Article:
high value components are removed via manual disassembly. Several small facilities
separate pure stream plastic for direct selling to recyclers and re-processors.
The rest of the vehicle body is subjected to shredding operations for post-fragmentation
recovery. Once the ferrous content has been recovered, the non-ferrous scraps
are removed through dense media separation processes. The remaining components
are sent to landfills.
Shredding process: This is another process of ELV disposal. Shredding
industries can process large quantities of ELVs at capital-intensive sites.
The main output from this process is ferrous metal, which is sent to steel industries
for recycling (Mat Saman and Blount, 2008). In the shredding
process, rotating hammers rip a part the compressed ELV, dropping it easily
from the output grid where the light materials are separated from the heavy
materials (such as plastic from steel). However, the process efficiency depends
on the characteristics of the applied design. Therefore, recycling success can
be increased by considering the hierarchies of the recycling process in the
early design stages. Such hierarchy can be divided into four components, namely
reuse, recycle, recovery and waste as shown in Fig. 4. The
figure indicates that the component reuse is the first priority in product design
If the product cannot be reused directly, then it might need some additional
work on the same form/pattern or another form/pattern is necessary. This is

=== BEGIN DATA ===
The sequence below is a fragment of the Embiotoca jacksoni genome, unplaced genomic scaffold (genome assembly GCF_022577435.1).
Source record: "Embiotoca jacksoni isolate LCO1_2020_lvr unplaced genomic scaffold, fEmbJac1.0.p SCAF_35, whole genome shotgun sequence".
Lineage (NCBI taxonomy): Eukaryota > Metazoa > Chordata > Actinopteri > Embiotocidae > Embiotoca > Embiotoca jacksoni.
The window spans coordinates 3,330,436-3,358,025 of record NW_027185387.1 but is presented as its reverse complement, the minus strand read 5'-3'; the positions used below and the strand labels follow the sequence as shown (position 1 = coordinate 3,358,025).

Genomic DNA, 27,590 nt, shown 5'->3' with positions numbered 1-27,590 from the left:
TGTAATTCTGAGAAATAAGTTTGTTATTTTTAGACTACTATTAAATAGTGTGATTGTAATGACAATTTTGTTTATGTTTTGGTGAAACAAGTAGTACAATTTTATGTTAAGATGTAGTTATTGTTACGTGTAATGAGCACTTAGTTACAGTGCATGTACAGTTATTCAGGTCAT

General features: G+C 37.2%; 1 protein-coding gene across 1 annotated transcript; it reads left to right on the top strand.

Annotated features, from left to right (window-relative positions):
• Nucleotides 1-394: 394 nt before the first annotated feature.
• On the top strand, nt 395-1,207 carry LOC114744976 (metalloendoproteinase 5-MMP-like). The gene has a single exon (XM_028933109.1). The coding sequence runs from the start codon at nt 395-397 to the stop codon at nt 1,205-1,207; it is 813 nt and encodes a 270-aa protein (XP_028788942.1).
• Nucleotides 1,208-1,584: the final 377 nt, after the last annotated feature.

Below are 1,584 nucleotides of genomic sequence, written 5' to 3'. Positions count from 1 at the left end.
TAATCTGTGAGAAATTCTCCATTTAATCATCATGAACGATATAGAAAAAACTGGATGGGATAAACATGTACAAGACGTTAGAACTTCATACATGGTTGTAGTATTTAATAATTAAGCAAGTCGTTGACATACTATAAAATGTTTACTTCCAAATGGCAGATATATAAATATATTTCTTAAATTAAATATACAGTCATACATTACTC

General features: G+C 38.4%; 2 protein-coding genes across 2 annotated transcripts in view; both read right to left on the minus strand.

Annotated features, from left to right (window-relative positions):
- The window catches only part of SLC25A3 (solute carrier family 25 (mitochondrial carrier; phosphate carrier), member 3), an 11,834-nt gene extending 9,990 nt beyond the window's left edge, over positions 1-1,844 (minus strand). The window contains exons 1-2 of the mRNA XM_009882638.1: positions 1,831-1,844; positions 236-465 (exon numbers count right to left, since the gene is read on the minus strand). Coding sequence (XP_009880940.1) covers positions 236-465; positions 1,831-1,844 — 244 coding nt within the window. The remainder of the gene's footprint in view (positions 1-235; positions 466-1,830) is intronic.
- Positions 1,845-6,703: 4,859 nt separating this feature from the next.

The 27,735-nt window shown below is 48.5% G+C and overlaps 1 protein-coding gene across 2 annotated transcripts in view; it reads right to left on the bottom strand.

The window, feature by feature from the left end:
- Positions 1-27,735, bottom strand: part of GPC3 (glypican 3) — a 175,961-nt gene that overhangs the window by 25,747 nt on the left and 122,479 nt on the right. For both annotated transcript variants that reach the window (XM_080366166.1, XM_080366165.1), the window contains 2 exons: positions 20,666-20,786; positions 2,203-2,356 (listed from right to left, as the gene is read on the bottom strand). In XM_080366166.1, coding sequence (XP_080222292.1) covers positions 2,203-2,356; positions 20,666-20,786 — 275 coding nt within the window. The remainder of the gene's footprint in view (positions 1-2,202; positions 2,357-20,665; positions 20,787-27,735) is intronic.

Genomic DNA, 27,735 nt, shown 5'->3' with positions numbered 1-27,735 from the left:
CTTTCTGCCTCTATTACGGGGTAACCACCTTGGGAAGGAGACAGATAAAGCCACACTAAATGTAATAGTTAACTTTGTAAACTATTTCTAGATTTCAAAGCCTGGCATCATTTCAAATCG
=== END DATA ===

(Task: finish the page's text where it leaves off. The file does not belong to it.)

called remanufacture or reconditioning.
The second tier in this hierarchy is recycling, which in this case means the
processing of components to produce a raw material. This component processing
can be divided into two categories, which are high grade and low grade materials.
The next process that requires consideration is recovery, recovery with is the
use of waste for useful purposes, such as energy recovery, road surfacing and
so on. Then, the last consideration is waste material that is sent for disposal
in landfills. Currently, most ASR is sent to landfills for disposal. The reduction
of this waste stream through the recovery and recycling of plastics is the focus
of most current research (Mat Saman and Blount, 2008).
Figure 5 presents the summary of the de-pollution waste processes.
Based on these recycling technologies and others, several key elements can be
concluded in managing the recovery of ELVs.
GOVERNMENT LEGISLATION AND MANAGEMENT OF ELV IN SOME COUNTRIES